Although quantum mechanics introduces probability into the heart of mechanics itself, it does much more than that. So my naive attempt will not be able to proceed further without much modification, if at all feasible, to embrace q.m.  Even in the classical case I constructed, you can see that there are limitations that we should be aware of.

Regarding your earlier comment, note that if one were to include regions rather than just points, as elements in an ordinary 3D or 2D space, then the usual distance measure would also break down as a metric. It is only when we confine space-elements to points that our ordinary distance-measure in space, the one everybody is familiar with, is meaningful.


-----Original Message-----
Alpan Rawal
 To: Arjun Janah 
 Sent: Fri, Feb 21, 2014 11:26 pm
Subject: Re: A Solitary Pawn (not a poem)

Yes, but I am not sure if your restriction is compatible with the definition of a probability sample space. In a sample space, as far as I know, a union of allowed events is an allowed event, there is a null event, and if a is an allowed event, so is the complement of a.


On Feb 22, 2014 9:19 AM, "Arjun Janah"  wrote:

Thanks, Alpan!

I have confined the considerations, if you read carefully (and if I have, hopefully, been explicit enough regarding this) to discrete, point-like events, {a}, defined by space-time co-ordinates (ia, ta), with ia being the spatial co-ordinates of a square (say, of its center-point), and ta the time at which we imagine the pawn to be at the square.  You are quite correct that, if you include unions of events, then all that I have tried to demonstrate breaks down, right from the start. The events should be point-like, with no fuzziness or possibility of overlap.  In the derivations, I think I have been careful about this.

By the way, you had brought up, earlier, metrics between probability distributions. This is something very intriguing for me, something that I had never thought about.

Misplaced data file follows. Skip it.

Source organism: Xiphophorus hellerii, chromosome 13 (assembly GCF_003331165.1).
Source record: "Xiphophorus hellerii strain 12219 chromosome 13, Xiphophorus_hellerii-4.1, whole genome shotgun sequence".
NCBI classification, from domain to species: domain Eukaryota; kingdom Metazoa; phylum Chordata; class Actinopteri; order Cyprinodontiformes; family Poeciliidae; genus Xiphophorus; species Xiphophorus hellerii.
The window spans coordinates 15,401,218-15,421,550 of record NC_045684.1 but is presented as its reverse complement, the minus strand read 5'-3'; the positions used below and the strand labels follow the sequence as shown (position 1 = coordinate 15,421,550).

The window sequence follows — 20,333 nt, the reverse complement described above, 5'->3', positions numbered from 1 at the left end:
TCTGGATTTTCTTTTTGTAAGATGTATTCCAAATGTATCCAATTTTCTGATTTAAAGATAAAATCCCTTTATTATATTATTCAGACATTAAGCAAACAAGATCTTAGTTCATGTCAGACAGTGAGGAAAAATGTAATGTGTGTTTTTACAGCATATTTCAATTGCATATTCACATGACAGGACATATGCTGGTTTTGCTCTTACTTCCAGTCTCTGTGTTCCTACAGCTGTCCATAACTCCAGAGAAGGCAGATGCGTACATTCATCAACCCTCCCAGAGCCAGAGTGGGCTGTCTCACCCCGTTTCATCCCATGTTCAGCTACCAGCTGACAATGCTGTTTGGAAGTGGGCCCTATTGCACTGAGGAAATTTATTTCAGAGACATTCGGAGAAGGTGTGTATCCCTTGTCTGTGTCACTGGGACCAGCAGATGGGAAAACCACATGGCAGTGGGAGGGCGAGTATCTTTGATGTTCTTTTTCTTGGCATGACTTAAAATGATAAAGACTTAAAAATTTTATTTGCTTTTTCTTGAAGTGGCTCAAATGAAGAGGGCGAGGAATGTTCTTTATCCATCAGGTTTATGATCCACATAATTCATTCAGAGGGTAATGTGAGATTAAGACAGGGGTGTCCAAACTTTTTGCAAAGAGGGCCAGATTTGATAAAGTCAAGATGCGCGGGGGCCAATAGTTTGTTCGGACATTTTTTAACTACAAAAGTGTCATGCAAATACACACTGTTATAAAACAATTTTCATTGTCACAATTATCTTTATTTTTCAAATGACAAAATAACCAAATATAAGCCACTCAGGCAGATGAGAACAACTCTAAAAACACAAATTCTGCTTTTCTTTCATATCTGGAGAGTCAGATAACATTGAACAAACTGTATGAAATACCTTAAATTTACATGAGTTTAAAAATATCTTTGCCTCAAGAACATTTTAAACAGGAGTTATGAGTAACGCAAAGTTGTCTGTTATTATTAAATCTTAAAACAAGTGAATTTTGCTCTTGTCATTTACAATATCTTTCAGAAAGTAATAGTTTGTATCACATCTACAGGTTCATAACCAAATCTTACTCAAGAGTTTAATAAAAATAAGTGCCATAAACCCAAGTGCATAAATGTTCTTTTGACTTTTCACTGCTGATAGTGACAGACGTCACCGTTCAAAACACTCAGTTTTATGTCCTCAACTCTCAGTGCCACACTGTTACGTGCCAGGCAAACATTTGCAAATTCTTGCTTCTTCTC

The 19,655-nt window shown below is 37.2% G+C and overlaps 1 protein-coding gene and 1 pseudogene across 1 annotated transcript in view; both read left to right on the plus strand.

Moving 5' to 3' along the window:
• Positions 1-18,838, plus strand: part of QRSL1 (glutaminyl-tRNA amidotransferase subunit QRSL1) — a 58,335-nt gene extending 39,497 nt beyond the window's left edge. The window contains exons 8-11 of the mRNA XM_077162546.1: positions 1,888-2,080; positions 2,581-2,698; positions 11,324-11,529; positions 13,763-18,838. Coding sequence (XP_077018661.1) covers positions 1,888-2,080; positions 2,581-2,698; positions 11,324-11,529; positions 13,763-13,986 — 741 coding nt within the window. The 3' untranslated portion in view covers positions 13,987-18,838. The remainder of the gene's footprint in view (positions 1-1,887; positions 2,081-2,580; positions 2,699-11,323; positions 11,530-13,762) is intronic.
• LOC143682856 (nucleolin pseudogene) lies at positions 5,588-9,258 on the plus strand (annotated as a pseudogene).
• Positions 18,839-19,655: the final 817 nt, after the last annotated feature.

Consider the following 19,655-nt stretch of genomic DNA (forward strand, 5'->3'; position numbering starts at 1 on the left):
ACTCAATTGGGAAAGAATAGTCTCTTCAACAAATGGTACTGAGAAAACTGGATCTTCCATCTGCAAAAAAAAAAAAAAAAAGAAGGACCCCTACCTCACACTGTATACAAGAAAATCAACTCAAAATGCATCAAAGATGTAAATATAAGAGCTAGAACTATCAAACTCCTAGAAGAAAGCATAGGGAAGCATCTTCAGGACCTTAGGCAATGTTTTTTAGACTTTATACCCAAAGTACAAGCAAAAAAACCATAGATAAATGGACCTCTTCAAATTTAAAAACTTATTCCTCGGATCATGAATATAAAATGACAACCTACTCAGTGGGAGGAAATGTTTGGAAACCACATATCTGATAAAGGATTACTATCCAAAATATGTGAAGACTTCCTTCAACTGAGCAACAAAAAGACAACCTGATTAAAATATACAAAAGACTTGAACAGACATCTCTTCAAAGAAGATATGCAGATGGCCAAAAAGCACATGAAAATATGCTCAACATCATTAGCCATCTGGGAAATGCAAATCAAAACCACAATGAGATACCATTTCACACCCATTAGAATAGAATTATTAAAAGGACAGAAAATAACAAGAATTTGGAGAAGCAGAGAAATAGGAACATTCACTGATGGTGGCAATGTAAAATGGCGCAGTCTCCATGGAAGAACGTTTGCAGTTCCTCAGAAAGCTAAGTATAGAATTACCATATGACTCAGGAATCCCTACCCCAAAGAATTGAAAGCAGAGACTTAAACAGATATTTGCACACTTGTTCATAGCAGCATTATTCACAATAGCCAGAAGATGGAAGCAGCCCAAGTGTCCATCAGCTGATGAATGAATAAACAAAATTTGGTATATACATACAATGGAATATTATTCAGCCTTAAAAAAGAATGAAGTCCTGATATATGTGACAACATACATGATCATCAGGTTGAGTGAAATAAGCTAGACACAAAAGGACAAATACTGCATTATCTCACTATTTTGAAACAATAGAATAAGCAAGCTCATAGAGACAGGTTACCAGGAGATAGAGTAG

-----Original Message-----
Alpan Rawal
    To: Arjun Janah
    Sent: Fri, Feb 21, 2014 10:05 pm
 Subject: Re: A Solitary Pawn (not a poem)

Consider the event c = a U b , where a and b are as you define and U is the union of the 2 events. Clearly c is true if a is true, thus P(c | a)=1, yet c is not equal to a.


On Feb 22, 2014 8:09 AM, "Arjun Janah"  wrote:

I have typed this, over the course of the day, to fulfill the promise I made to Alpan -- that I would send examples where, at least in a classical situation, the distance measure I suggested does indeed appear to satisfy (with some conditions) the requirements for a metric. Here is one such example -- a rather trivial one, elaborated on at great length.  It may have to suffice for a while.
A Solitary Pawn

Unfortunately, I have typed this much as I have grown accustomed, over the past several years, to write or type a poem -- that is, in a stream-of-consciousness mode.  More significantly, I am sending it out to you much as I used to send out poems, until S. A., V. K. (in particular, with many helpful suggestions) and some others brought my attention to the problems arising from doing so. In other words, I am sending this out without careful looking over, deliberation and revision. So there may be much that is inelegant.  More importantly, there are things that are not quite correct, that will come to light only through due scrutiny.